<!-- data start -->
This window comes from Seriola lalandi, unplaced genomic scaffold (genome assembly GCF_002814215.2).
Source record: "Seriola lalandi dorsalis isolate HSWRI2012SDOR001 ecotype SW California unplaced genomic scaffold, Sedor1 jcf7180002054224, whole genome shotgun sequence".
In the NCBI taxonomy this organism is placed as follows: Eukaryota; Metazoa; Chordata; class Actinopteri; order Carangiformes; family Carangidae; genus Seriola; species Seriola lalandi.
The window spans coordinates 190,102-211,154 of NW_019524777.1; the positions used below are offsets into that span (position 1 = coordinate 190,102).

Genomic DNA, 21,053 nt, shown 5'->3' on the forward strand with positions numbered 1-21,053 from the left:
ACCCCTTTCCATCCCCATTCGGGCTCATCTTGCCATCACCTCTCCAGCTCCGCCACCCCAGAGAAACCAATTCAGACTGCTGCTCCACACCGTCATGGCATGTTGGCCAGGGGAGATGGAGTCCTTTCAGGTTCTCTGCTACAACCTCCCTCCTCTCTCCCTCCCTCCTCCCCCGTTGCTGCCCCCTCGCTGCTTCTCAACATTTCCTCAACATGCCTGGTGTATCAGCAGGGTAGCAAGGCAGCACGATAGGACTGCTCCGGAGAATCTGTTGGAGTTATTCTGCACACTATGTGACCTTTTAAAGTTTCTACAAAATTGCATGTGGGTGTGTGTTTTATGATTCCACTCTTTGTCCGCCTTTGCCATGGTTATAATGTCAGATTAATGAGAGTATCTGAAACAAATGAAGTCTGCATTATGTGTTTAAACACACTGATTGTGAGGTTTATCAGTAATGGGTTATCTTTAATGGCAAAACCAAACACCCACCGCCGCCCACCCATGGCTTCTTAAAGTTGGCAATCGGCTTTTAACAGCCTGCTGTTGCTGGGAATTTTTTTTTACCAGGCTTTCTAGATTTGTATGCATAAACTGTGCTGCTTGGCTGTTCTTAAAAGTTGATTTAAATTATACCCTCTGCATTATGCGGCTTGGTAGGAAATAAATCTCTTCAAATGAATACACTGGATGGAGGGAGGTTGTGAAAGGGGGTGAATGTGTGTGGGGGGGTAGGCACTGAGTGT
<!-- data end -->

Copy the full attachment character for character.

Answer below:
This window comes from Seriola lalandi, unplaced genomic scaffold (genome assembly GCF_002814215.2).
Source record: "Seriola lalandi dorsalis isolate HSWRI2012SDOR001 ecotype SW California unplaced genomic scaffold, Sedor1 jcf7180002054224, whole genome shotgun sequence".
In the NCBI taxonomy this organism is placed as follows: Eukaryota; Metazoa; Chordata; class Actinopteri; order Carangiformes; family Carangidae; genus Seriola; species Seriola lalandi.
The window spans coordinates 190,102-211,154 of NW_019524777.1; the positions used below are offsets into that span (position 1 = coordinate 190,102).

Genomic DNA, 21,053 nt, shown 5'->3' on the forward strand with positions numbered 1-21,053 from the left:
ACCCCTTTCCATCCCCATTCGGGCTCATCTTGCCATCACCTCTCCAGCTCCGCCACCCCAGAGAAACCAATTCAGACTGCTGCTCCACACCGTCATGGCATGTTGGCCAGGGGAGATGGAGTCCTTTCAGGTTCTCTGCTACAACCTCCCTCCTCTCTCCCTCCCTCCTCCCCCGTTGCTGCCCCCTCGCTGCTTCTCAACATTTCCTCAACATGCCTGGTGTATCAGCAGGGTAGCAAGGCAGCACGATAGGACTGCTCCGGAGAATCTGTTGGAGTTATTCTGCACACTATGTGACCTTTTAAAGTTTCTACAAAATTGCATGTGGGTGTGTGTTTTATGATTCCACTCTTTGTCCGCCTTTGCCATGGTTATAATGTCAGATTAATGAGAGTATCTGAAACAAATGAAGTCTGCATTATGTGTTTAAACACACTGATTGTGAGGTTTATCAGTAATGGGTTATCTTTAATGGCAAAACCAAACACCCACCGCCGCCCACCCATGGCTTCTTAAAGTTGGCAATCGGCTTTTAACAGCCTGCTGTTGCTGGGAATTTTTTTTTACCAGGCTTTCTAGATTTGTATGCATAAACTGTGCTGCTTGGCTGTTCTTAAAAGTTGATTTAAATTATACCCTCTGCATTATGCGGCTTGGTAGGAAATAAATCTCTTCAAATGAATACACTGGATGGAGGGAGGTTGTGAAAGGGGGTGAATGTGTGTGGGGGGGTAGGCACTGAGTGT